Anthro{dendum} welcomes guest blogger Adam Fleischmann Early Saturday morning, October 6, 2018, push notifications lit up phones across the eastern half of North America just as the rising sun hit the weekend coast. Messages were coming in from a time zone more than half a day away–from Incheon, South Korea. The 48th session of the Intergovernmental Panel on Climate Change (IPCC) had just come to a close. North American climate civil society organizations—never a cohort accused of respecting normal business {+}

Review of The Pursuit of Happiness: Black Women, Diasporic Dreams, and the Politics of Emotional Transnationalism. Bianca C. Williams. Duke University Press, 2018.

Review of The Pursuit of Happiness: Black Women, Diasporic Dreams, and the Politics of Emotional Transnationalism. Bianca C. Williams. Duke University Press, 2018.

By Erica Lorraine Williams I recently spent two weeks in Lisbon, Portugal. It was the end of an incredibly busy semester, and I had recently finished reading Bianca Williams’ breathtaking ethnography, The Pursuit of Happiness: Black Women, Diasporic Dreams, and the Politics of Emotional Transnationalism. I was reminded of how international travel offers an opportunity to fully immerse oneself in another environment. Despite being in Lisbon for work, I felt free and unencumbered. I was able to enjoy a temporary {+}

Private Messages from the Field: Confessions on Digital Ethnography and Its Discomforts

Private Messages from the Field: Confessions on Digital Ethnography and Its Discomforts

anthro{dendum} welcomes guest bloggers Crystal Abidin and Gabriele de Seta who will be editing a series of blogposts titled Private Messages from the Field. To kick off the series, today’s post features an introduction and backstory to this collection of essays. Private Messages from the Field: Confessions on Digital Ethnography and Its Discomforts by Crystal Abidin & Gabriele de Seta Here’s a first confession about ethnographic work: All professional things have personal beginnings. We are today writing this introduction as editors {+}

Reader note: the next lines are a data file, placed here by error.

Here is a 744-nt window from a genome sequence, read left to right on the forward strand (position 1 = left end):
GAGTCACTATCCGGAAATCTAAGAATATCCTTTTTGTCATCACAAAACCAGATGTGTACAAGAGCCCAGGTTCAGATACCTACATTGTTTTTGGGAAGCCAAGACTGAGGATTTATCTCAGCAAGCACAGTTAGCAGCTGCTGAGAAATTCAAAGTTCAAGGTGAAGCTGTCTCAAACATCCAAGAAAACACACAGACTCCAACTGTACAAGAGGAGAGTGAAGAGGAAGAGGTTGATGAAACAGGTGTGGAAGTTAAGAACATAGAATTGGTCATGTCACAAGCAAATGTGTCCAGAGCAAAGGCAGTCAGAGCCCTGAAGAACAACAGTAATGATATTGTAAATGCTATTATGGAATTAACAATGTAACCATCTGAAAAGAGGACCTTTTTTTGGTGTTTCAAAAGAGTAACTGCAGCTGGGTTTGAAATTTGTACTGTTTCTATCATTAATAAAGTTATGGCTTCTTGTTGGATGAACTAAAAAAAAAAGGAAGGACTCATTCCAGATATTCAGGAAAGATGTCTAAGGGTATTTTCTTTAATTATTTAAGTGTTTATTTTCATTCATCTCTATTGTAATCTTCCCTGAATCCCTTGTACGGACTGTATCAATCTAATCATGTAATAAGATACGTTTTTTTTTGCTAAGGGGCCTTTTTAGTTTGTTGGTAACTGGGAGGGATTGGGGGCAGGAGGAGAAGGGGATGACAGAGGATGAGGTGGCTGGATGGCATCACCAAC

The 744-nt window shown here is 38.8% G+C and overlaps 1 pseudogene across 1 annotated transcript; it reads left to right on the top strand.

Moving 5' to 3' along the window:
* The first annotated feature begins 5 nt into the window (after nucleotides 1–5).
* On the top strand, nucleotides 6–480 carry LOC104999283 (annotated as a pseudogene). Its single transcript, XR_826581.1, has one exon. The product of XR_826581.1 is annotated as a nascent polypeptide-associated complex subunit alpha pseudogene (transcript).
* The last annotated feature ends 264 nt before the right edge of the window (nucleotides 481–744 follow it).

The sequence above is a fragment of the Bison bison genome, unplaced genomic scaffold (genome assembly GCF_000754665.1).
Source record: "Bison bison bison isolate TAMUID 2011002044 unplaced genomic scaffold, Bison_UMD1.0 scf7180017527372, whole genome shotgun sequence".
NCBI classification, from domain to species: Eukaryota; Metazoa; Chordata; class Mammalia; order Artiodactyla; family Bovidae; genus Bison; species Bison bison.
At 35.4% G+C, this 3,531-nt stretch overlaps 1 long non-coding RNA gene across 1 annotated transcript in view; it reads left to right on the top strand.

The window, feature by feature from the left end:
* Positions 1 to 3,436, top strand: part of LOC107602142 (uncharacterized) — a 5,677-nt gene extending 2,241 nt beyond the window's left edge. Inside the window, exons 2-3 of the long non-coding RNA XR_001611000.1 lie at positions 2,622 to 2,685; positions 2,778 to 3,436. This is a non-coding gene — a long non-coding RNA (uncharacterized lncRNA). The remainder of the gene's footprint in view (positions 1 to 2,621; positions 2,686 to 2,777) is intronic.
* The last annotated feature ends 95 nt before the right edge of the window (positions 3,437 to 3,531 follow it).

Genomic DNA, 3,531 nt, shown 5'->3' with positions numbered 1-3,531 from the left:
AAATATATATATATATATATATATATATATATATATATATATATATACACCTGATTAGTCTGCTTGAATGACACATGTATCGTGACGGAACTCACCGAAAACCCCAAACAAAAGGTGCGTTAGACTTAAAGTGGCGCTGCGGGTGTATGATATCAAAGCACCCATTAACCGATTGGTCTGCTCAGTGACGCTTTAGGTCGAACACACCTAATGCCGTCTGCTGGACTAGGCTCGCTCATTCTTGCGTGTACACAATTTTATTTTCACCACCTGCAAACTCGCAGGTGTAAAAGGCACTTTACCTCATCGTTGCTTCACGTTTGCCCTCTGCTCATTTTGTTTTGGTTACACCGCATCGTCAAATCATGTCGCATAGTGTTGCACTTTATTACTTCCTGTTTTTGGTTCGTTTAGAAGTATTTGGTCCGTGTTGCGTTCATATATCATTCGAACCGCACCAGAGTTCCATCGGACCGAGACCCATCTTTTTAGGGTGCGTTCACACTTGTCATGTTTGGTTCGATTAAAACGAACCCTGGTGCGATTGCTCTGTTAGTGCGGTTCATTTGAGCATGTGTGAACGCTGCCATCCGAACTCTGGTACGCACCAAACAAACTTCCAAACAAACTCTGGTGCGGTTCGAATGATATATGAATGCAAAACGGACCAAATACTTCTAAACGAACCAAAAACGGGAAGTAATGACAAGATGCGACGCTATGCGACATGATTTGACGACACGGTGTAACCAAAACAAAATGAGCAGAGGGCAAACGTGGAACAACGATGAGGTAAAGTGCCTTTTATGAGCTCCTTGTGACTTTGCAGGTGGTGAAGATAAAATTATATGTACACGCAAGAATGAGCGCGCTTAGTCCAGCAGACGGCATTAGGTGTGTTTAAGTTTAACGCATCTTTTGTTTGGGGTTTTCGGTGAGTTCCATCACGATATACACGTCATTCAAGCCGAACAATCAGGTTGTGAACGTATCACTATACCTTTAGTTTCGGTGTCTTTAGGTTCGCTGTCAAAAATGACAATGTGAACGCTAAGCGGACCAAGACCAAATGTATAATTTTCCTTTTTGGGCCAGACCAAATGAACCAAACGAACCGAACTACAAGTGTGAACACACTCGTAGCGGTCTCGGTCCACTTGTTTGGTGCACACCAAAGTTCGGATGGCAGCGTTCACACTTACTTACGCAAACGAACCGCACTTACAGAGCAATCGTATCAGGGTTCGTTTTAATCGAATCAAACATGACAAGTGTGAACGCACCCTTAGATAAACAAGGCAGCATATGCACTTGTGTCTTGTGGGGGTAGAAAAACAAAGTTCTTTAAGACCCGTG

Mobile Apps for Ethnographic Research – #RoR2018

Mobile Apps for Ethnographic Research – #RoR2018

Ethnographic research is difficult. It’s a challenge to find the right assistants, get access, recruit the right people, keep a schedule, make time for note-writing and transcription, and be self-motivated through it all. In Dakar, I depend on a number of mobile apps to help me keep the project together. Some of these apps may or may not be available on your phone or where you do research, but as I have done with these apps, I recommend finding something {+}

What flying a drone above the Agung volcano in Bali teaches us about the computerisation of the earth

What flying a drone above the Agung volcano in Bali teaches us about the computerisation of the earth

For the 100,000 or so people who had to leave their homes last month, and the equal numbers of travellers stuck on, or unable to get to Bali—the eruption of the Agung volcano has been devastating. But this has been a fascinating time for a scholar like myself who investigates the use of drones—unmanned and unwomanned aerial vehicles—in social justice, environmental activism, and crisis preparedness. Amazon drone delivery is developing in the UK, drone blood delivery is happening in Rwanda, {+}